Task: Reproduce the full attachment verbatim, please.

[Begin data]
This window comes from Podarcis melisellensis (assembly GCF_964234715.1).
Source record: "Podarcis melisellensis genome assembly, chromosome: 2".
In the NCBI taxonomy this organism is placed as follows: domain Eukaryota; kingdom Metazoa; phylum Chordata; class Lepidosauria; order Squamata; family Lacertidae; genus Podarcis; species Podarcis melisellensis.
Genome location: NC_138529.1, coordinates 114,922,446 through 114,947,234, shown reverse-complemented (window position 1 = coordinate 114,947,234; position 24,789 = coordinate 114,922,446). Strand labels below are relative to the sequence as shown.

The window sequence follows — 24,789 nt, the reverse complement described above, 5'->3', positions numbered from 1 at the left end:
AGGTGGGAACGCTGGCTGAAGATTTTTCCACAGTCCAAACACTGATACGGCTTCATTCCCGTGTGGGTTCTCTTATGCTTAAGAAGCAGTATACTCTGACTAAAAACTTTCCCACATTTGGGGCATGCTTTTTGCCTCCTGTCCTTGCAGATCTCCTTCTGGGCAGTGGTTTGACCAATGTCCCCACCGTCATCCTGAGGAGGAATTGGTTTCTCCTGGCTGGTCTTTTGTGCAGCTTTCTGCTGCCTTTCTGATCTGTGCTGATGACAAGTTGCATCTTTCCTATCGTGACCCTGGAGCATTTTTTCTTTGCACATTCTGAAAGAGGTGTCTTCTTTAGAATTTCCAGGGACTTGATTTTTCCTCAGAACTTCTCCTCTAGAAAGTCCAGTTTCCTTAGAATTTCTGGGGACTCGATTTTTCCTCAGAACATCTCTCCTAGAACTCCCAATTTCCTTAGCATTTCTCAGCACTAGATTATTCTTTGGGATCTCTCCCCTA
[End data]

This window comes from Podarcis melisellensis (assembly GCF_964234715.1).
Source record: "Podarcis melisellensis genome assembly, chromosome: 2".
In the NCBI taxonomy this organism is placed as follows: domain Eukaryota; kingdom Metazoa; phylum Chordata; class Lepidosauria; order Squamata; family Lacertidae; genus Podarcis; species Podarcis melisellensis.
Genome location: NC_138529.1, coordinates 114,922,446 through 114,947,234, shown reverse-complemented (window position 1 = coordinate 114,947,234; position 24,789 = coordinate 114,922,446). Strand labels below are relative to the sequence as shown.

The window sequence follows — 24,789 nt, the reverse complement described above, 5'->3', positions numbered from 1 at the left end:
AGGTGGGAACGCTGGCTGAAGATTTTTCCACAGTCCAAACACTGATACGGCTTCATTCCCGTGTGGGTTCTCTTATGCTTAAGAAGCAGTATACTCTGACTAAAAACTTTCCCACATTTGGGGCATGCTTTTTGCCTCCTGTCCTTGCAGATCTCCTTCTGGGCAGTGGTTTGACCAATGTCCCCACCGTCATCCTGAGGAGGAATTGGTTTCTCCTGGCTGGTCTTTTGTGCAGCTTTCTGCTGCCTTTCTGATCTGTGCTGATGACAAGTTGCATCTTTCCTATCGTGACCCTGGAGCATTTTTTCTTTGCACATTCTGAAAGAGGTGTCTTCTTTAGAATTTCCAGGGACTTGATTTTTCCTCAGAACTTCTCCTCTAGAAAGTCCAGTTTCCTTAGAATTTCTGGGGACTCGATTTTTCCTCAGAACATCTCTCCTAGAACTCCCAATTTCCTTAGCATTTCTCAGCACTAGATTATTCTTTGGGATCTCTCCCCTA